A rare and frightening form of overdose-induced amnesia continues to spread in Massachusetts, with 18 confirmed cases, according to a New England Journal of Medicine report published yesterday .
The hallmarks of the syndrome are severe anterograde amnesia—the inability to form new memories—and a distinctive pattern of damage to the hippocampi. The hippocampi are twin, c-shaped structures close to the center of the brain that are the epicenter of initial learning and memory.
The first patient appeared at a Boston area hospital in 2012 following what was presumed to be a heroin overdose. By late 2016, doctors had identified 14 patients with this syndrome, and all but one had a known history of opioid use or had tested positive for opioids.
Because the appearance of this syndrome parallels the rise of fentanyl overdose deaths, clinicians who have investigated the syndrome from the beginning suspected fentanyl, even though there was no evidence that anyone in this cluster had used fentanyl. “We know fentanyl is out there, we know that people are using it, we know it’s driving a lot of the phenomena that we see,” said Dr. Alfred DeMaria, the state epidemiologist for Massachusetts. “But we don’t have that documentation of fentanyl.”
That’s because it’s rarely screened for when someone comes into the emergency room after an overdose, despite the fact that fentanyl was responsible for about three quarters of all opioid overdose deaths in the state of Massachusetts in the first half of 2016. In fact, the only time fentanyl screening is routinely performed is for autopsies to determine the precise cause of death after an overdose.
A Potent Drug
Ironically, fentanyl was originally designed in 1960 as a safer form of anesthesia than morphine. But the same qualities that make it ideal for surgery make it addictive and deadly when used illegally and difficult to detect in blood or urine samples.
The designer, a Belgian chemist named Paul Janssen, tweaked the structure of a molecule similar to morphine so that it could slip quickly past the blood brain barrier, making it extremely fast-acting. He also tinkered with its design to make it bind more tightly to the brain’s opioid receptors, which makes it more potent. In surgeries, doctors usually use far less of the drug, and can induce pain relief within one to two minutes. It’s effect is short-lived, generally lasting just a few hours or even less. This fast-in and fast-out mechanism gives anesthesiologists much better control during an operation.
The flip side is that it’s easier for someone to overdose outside the controlled setting of a surgery and harder to detect when they do. “Fentanyl and fentanyl analogs are very potent,” said Nicholas Manicke, a chemist at Indiana University-Purdue University Indianapolis who has helped develop a rapid test for new synthetic cannabinoids and fentanyl and its analogues. “The amount of drug that a person would take is less than they might take with heroin. And that also translates to a smaller concentration in the blood.” Because fentanyl clears the body so quickly, blood samples have to be taken as soon as a patient comes into the hospital.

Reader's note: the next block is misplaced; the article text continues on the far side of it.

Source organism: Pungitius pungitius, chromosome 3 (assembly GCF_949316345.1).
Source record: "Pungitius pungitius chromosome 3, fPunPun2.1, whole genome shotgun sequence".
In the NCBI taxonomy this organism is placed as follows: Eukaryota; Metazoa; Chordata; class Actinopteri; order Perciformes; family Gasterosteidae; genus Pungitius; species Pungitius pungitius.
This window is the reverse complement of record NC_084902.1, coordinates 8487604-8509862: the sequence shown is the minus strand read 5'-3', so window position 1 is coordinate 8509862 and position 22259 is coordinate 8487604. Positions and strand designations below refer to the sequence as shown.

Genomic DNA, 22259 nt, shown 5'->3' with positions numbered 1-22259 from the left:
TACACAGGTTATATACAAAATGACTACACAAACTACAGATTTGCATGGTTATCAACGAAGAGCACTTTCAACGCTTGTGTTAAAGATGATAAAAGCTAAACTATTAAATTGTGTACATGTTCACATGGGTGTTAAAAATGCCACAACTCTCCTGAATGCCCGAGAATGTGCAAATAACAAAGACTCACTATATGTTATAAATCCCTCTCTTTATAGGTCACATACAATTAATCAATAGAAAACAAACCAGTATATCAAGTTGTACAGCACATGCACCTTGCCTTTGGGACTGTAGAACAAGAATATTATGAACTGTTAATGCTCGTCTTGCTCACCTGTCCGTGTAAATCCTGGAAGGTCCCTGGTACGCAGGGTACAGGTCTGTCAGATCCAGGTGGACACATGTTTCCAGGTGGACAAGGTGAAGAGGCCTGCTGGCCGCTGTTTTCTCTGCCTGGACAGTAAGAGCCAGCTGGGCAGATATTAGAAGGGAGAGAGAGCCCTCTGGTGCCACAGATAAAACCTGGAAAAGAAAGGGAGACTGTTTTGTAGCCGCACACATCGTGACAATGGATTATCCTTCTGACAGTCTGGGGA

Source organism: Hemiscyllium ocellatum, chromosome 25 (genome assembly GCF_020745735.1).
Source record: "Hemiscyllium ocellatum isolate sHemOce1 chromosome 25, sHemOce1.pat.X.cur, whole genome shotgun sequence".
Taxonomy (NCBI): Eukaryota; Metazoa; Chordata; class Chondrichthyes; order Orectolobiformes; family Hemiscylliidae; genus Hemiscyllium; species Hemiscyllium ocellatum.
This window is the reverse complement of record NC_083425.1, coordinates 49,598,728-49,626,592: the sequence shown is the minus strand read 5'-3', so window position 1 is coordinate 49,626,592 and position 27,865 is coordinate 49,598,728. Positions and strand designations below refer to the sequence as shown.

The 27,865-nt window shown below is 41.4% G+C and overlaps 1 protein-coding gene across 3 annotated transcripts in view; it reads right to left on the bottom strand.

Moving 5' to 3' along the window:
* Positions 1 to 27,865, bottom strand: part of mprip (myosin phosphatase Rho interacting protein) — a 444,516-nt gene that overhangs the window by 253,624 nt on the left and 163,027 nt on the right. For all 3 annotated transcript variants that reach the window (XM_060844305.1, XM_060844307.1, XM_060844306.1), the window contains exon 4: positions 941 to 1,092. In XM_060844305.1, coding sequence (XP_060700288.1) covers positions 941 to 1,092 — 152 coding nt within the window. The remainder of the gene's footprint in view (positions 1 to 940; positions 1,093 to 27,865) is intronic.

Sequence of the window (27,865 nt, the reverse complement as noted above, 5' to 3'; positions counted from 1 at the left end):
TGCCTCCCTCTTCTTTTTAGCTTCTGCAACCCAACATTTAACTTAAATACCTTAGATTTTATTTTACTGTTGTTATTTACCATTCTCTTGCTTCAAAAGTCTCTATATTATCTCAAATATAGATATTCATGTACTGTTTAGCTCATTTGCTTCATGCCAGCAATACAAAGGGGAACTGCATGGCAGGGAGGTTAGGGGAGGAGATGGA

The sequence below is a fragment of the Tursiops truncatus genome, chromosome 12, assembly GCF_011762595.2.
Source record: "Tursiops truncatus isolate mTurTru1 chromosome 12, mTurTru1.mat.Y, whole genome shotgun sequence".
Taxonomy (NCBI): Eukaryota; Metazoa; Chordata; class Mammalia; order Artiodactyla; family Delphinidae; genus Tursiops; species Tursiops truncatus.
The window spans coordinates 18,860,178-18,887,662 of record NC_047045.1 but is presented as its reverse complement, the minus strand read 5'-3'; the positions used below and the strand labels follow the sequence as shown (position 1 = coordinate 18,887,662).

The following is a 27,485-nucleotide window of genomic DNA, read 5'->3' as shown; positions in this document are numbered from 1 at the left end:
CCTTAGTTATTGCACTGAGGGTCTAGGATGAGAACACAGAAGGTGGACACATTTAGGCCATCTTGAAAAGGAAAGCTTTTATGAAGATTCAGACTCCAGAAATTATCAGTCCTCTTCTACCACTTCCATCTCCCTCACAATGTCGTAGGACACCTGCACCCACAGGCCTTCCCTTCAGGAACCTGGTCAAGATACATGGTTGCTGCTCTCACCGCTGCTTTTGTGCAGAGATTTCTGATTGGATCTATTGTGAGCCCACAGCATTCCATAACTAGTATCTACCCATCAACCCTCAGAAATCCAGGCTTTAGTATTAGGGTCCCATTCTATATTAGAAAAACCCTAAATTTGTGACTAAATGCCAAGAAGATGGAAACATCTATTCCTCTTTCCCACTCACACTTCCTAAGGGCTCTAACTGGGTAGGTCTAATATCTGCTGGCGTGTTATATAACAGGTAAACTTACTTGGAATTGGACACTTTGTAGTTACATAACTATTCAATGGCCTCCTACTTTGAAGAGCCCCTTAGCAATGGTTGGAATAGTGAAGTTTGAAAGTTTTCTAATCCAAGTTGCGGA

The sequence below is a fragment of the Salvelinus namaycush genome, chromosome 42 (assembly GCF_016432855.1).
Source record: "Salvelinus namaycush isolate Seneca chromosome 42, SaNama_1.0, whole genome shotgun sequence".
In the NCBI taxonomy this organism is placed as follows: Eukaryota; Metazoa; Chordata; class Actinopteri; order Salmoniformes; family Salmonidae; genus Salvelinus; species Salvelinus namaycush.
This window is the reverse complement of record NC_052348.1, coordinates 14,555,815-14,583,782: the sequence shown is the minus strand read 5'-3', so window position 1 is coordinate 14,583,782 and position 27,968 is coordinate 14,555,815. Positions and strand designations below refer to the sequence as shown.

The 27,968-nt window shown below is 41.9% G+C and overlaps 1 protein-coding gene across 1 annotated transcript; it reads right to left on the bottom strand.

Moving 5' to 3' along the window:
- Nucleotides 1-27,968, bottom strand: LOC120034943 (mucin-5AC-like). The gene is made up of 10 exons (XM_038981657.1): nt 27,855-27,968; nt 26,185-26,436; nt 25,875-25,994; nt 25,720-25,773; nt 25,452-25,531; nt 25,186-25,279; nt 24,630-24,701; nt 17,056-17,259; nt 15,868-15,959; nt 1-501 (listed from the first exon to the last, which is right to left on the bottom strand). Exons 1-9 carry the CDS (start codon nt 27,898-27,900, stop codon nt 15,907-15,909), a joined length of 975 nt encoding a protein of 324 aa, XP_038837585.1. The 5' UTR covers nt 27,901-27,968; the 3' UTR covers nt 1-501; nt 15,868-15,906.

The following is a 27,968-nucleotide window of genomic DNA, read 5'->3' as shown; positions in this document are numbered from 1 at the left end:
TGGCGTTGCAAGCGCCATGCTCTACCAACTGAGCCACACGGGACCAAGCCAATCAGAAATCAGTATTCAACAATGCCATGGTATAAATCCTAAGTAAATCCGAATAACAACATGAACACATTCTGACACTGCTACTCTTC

Manicke’s rapid drug test consists of a small, square, inexpensive cartridge into which a few drops of blood plasma can be loaded. Any drugs in the cartridge are run through a mass spectrometer, which matches the suspect molecule to a database of about 20 synthetic drugs, all within five minutes. The product is still in development, but a screening method like this is orders of magnitude faster than sending blood or urine samples out to a toxicology lab, which is expensive and can take weeks to deliver results.
To find out whether fentanyl is responsible for the syndrome, last May the Massachusetts Department of Health made this new form of amnesia a so-called “Reportable Disease Syndrome,” encouraging clinicians who saw patients that fit this pattern to send out for advanced toxicology screens that could detect the presence of fentanyl. That alert resulted in the four new patients from 2017 that are described in yesterday’s report in the New England Journal of Medicine. All four patients’ drug tests were positive for fentanyl, and two of them had no other drugs detectable.
Despite this new evidence, the jury is still out as to whether fentanyl is truly the culprit. It now seems far less likely that a contaminant in the drugs is behind the outbreak, but proof that someone developed this syndrome after using pure, pharmaceutical grade fentanyl would help rule that out.
The report’s authors note that one plausible cause of the unique pattern of brain damage is excitotoxicity, a kind of storm in the brain caused by excessive stimulation of neurons. They point to studies that showed severe damage to neurons in the hippocampus of rats who were given fentanyl. It’s likely that insufficient oxygen caused by slowed breathing during an overdose makes matters worse.
The fact that only a tiny percentage of opioid overdose survivors develop this syndrome leads investigators to believe that genetics is also likely to play a role.
As to whether any other drug is responsible, Dr. DeMaria said, “Nothing else has emerged. You have scientific plausibility and consistency. What we don’t have is proof of cause and effect.”
Photo credit: Nils Wommelsdorf